We are aiming to develop our first product to achieve a CE marking. So far i understand that there are a few directives like Low Voltage Directive (LVD), ROHS, EMC, etc, which can be implemented by sticking to harmonized standards (e.g.:EN55022 for the EMC directive). My problem at this point is that there is a ton of harmonized standards (especially concerning the LVD) and I am not sure how to determine which of them is relevant to comply to the directives and achieve CE conformity.

The product is basically a computer system which is used for hardware in the loop simulation and inherited in a 19 inch rack system. It will be supplied from mains, the main power supply will be a purchased part though. There will be more or less hazardous DC rails inside (~100V). Almost everything else inside the 19 inch box was developed in house years ago.

Is it generally the right approach to determine the relevant directives and then looking for the most suitable harmonized standards to fulfill the directives? And if yes how to determine which standards are relevant?

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    \$\begingroup\$ There are people who spend their entire careers doing CE because it is a minefield. I would suggest professional advice. \$\endgroup\$ Jan 9, 2019 at 9:42
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    \$\begingroup\$ You probably don't want to hear the answer. It goes: the European Union has decided that small or start-up companies are evil and should be purged. Because in order to cope with all this EU directive bureaucracy, there is just no way small companies can keep up. You must hire an expert that costs a lot of money, or alternatively send someone on LVD+EMC+ROHS+RED courses, which costs a lot of money. Government authorities won't help, but they will punish you if you didn't figure out which standards in EU official journal that apply to your specific product - which isn't documented anywhere. \$\endgroup\$
    – Lundin
    Jan 9, 2019 at 9:59
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    \$\begingroup\$ Lundin has a point, but if you manage to pass 60950, 55011, 55014 and 55022, it’s unlikely it would be something in your circuit which violates anything. Worst case you need to test for some more standard, put one more marking or label on the product and/or warn about something in the manual. Choking hazard warning on any plastic bag used for packaging comes to mind here. \$\endgroup\$
    – winny
    Jan 9, 2019 at 10:17
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    \$\begingroup\$ There needs to be a safety analysis (yes, even if it is something completely contained) including foreseeable misuse; just that one alone is a nightmare. \$\endgroup\$ Jan 9, 2019 at 10:25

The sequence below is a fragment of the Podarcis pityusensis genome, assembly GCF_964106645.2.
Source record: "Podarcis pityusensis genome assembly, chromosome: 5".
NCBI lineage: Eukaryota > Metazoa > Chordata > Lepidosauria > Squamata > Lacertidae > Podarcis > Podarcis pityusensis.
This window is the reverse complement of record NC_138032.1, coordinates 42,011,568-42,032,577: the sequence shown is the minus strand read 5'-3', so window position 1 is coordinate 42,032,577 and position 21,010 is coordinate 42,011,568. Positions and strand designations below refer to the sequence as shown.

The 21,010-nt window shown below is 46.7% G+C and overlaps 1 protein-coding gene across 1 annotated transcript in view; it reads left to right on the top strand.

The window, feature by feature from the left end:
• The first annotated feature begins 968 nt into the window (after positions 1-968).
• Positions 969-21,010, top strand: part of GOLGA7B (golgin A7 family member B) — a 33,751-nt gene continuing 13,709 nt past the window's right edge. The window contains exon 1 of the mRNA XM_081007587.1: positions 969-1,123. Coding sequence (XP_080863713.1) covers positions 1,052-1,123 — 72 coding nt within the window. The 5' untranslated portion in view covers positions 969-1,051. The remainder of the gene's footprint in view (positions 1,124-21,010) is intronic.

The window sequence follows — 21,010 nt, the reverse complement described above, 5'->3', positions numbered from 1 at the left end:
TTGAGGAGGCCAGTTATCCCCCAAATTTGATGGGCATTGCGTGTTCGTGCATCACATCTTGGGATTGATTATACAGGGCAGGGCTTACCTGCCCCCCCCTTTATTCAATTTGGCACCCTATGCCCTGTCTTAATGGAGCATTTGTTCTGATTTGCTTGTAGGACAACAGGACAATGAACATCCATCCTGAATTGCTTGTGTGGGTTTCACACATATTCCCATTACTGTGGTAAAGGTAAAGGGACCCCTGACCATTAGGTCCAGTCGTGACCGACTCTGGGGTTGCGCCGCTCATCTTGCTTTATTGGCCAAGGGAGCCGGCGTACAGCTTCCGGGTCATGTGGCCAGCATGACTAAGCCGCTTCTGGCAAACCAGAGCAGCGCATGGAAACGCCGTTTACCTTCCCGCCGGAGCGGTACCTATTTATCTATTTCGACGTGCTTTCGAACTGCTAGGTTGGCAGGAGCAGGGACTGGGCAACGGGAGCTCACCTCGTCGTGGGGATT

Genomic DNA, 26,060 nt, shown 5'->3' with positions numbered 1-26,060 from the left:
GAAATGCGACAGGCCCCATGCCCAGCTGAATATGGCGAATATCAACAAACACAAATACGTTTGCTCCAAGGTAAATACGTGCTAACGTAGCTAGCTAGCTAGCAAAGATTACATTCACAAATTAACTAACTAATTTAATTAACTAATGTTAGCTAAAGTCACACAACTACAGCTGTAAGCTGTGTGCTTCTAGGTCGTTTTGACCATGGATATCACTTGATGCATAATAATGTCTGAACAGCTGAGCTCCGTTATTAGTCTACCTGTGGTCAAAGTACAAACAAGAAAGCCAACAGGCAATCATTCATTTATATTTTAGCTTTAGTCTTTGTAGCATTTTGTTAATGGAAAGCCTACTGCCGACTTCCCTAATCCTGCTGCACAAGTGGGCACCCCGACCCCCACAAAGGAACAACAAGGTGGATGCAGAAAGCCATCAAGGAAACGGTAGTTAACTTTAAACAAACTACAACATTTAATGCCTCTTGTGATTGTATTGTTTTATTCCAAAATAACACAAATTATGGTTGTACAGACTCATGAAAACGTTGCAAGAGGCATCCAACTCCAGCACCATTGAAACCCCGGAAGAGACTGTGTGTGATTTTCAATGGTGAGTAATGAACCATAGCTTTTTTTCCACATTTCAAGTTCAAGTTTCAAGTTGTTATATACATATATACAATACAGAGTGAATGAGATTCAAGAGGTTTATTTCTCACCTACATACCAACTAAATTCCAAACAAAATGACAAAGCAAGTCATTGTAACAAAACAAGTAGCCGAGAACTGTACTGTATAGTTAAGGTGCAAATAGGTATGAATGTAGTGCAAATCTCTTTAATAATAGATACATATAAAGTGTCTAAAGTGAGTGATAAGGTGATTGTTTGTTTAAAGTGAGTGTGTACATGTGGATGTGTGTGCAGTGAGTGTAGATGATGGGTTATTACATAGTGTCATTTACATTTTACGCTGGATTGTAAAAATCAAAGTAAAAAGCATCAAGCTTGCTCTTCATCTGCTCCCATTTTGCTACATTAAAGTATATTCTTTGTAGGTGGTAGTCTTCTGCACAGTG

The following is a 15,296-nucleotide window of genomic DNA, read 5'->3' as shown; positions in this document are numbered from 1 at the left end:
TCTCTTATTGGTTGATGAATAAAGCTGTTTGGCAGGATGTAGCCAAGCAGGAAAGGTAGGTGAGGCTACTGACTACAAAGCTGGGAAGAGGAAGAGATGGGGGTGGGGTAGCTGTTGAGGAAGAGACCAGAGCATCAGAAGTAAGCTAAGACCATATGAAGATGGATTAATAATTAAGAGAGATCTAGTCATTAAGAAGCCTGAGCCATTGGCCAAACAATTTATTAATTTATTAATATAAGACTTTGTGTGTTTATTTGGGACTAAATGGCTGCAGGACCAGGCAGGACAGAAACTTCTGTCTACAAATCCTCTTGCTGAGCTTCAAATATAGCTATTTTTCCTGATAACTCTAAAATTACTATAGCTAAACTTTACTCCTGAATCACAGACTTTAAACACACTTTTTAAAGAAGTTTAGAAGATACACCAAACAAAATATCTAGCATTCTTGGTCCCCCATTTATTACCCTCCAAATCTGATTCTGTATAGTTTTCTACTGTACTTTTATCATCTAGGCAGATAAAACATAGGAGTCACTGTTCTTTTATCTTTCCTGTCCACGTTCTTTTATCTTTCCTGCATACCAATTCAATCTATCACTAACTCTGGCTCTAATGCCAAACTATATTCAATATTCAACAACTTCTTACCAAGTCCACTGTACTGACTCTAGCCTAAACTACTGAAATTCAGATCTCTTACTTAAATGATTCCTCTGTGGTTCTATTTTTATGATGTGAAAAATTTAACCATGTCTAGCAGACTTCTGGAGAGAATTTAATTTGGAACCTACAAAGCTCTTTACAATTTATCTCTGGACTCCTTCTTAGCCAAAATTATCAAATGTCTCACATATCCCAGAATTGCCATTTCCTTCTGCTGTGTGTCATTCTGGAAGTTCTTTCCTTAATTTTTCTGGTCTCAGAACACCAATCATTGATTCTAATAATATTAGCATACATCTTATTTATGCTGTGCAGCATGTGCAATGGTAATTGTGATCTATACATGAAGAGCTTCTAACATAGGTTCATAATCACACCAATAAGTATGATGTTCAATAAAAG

1 Answer 1


The first thing is to figure out which EU directives that apply. You seem to have gotten that part correct.

  • LVD directive applies if supply is >=50VAC or >=75VDC. For productions containing radio, the RED directive states that LVD directive applies no matter supply.
  • EMC directive applies to all electronics, unless it contains radio. Then RED directive supersedes the EMC directive and covers EMC aspects too.
  • ROHS directive applies to all electronics. It needs to be considered during component choice and PCB assembly.
  • WEEE directive applies to all electronics (with a few rare exceptions). It needs to be considered during product marking and aftermarket logistics, to ensure recycling. You probably shouldn't need to address this one in the EC declaration for the product, but on an organizational level.

Looking at any of these, you get a big list of harmonized standards from the "EU official journal". The best bet is to consult a test house regarding which ones that apply. Keep in mind that they love to charge money for lots of tests, so they will always suggest more standards than needed.

I'm not such an expert, but a qualified guess (these standards change all the time):

  • In LVD directive , the relevant standards are most likely the monstrous EN 60950-1 + friends, regarding electrical safety. Miscellaneous product-specific standards may apply. Maybe EN 60529 for IP class, ensuring that users can't accidentally stick their fingers inside the product to pet the 100VAC.

  • In EMC directive, it depends a bit on area of use requirements. Some flavour of EN 61000-6, immunity & emissions. If the product is something humans will touch, either during use or during maintenance, then the ESD standard EN 61000-4-2.

  • In ROHS directive, EN 62321.


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